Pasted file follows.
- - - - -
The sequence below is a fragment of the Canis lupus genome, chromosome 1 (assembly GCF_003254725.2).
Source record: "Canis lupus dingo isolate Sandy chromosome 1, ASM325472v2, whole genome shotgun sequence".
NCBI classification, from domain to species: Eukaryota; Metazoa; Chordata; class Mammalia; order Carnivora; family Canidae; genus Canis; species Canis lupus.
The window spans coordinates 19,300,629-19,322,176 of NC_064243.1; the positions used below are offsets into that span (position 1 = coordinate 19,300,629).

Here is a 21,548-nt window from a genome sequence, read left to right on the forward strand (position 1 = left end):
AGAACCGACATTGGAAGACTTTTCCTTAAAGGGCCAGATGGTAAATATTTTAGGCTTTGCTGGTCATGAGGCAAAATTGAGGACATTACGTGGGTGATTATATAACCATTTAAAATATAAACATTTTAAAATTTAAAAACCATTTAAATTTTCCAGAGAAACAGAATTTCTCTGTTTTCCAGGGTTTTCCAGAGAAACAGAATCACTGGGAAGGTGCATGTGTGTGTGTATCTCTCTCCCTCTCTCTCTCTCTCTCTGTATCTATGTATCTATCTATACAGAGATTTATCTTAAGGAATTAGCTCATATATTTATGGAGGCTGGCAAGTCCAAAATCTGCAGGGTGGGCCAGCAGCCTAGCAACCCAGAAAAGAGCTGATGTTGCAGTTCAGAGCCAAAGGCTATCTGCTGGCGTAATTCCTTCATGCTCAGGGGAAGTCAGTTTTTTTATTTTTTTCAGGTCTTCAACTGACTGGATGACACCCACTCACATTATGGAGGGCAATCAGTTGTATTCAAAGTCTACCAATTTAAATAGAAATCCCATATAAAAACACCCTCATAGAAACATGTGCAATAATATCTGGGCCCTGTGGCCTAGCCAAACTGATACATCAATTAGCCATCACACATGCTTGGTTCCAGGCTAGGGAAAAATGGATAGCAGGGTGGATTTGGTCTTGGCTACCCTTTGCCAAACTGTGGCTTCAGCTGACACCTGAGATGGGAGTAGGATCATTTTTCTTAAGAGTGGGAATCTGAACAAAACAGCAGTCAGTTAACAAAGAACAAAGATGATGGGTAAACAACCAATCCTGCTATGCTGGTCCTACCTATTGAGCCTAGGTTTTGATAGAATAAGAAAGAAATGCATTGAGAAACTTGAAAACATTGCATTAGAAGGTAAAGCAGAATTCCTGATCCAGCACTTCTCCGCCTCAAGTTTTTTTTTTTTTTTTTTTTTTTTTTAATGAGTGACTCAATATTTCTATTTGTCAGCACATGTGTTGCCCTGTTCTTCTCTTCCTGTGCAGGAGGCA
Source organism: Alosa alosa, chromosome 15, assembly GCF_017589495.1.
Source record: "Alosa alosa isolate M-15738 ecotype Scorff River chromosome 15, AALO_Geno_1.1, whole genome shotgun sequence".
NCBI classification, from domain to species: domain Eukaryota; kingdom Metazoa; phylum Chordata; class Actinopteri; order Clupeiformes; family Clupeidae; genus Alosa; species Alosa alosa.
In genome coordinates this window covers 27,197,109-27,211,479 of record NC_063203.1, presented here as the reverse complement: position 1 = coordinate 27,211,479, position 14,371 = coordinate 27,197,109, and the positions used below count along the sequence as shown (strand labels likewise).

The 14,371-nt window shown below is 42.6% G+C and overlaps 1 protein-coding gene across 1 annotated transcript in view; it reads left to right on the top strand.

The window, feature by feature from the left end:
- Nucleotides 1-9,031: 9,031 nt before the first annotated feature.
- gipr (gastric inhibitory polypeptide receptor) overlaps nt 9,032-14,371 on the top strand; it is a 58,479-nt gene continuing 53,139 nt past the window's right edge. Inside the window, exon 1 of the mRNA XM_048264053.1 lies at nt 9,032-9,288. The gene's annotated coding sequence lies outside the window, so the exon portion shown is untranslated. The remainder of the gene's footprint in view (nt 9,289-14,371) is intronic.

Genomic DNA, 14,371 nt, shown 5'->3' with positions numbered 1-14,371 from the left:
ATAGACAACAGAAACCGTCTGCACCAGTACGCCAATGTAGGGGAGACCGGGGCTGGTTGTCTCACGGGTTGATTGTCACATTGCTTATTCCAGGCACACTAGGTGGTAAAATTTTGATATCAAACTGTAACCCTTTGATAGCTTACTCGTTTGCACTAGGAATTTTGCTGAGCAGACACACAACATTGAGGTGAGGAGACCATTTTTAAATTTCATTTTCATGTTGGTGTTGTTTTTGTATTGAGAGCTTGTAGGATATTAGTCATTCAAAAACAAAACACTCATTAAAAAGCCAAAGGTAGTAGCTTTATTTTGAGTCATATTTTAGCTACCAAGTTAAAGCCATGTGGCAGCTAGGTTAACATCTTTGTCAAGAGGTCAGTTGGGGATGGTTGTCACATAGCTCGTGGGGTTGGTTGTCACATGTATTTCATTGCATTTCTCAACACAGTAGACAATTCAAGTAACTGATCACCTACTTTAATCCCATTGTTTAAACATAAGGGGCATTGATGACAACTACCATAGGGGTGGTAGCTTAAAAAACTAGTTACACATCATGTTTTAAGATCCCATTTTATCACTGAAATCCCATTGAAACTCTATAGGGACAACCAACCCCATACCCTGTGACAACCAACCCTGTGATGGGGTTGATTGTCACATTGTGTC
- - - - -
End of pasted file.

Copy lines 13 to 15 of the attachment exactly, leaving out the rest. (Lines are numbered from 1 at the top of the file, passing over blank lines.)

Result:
- Nucleotides 1-9,031: 9,031 nt before the first annotated feature.
- gipr (gastric inhibitory polypeptide receptor) overlaps nt 9,032-14,371 on the top strand; it is a 58,479-nt gene continuing 53,139 nt past the window's right edge. Inside the window, exon 1 of the mRNA XM_048264053.1 lies at nt 9,032-9,288. The gene's annotated coding sequence lies outside the window, so the exon portion shown is untranslated. The remainder of the gene's footprint in view (nt 9,289-14,371) is intronic.

Genomic DNA, 14,371 nt, shown 5'->3' with positions numbered 1-14,371 from the left: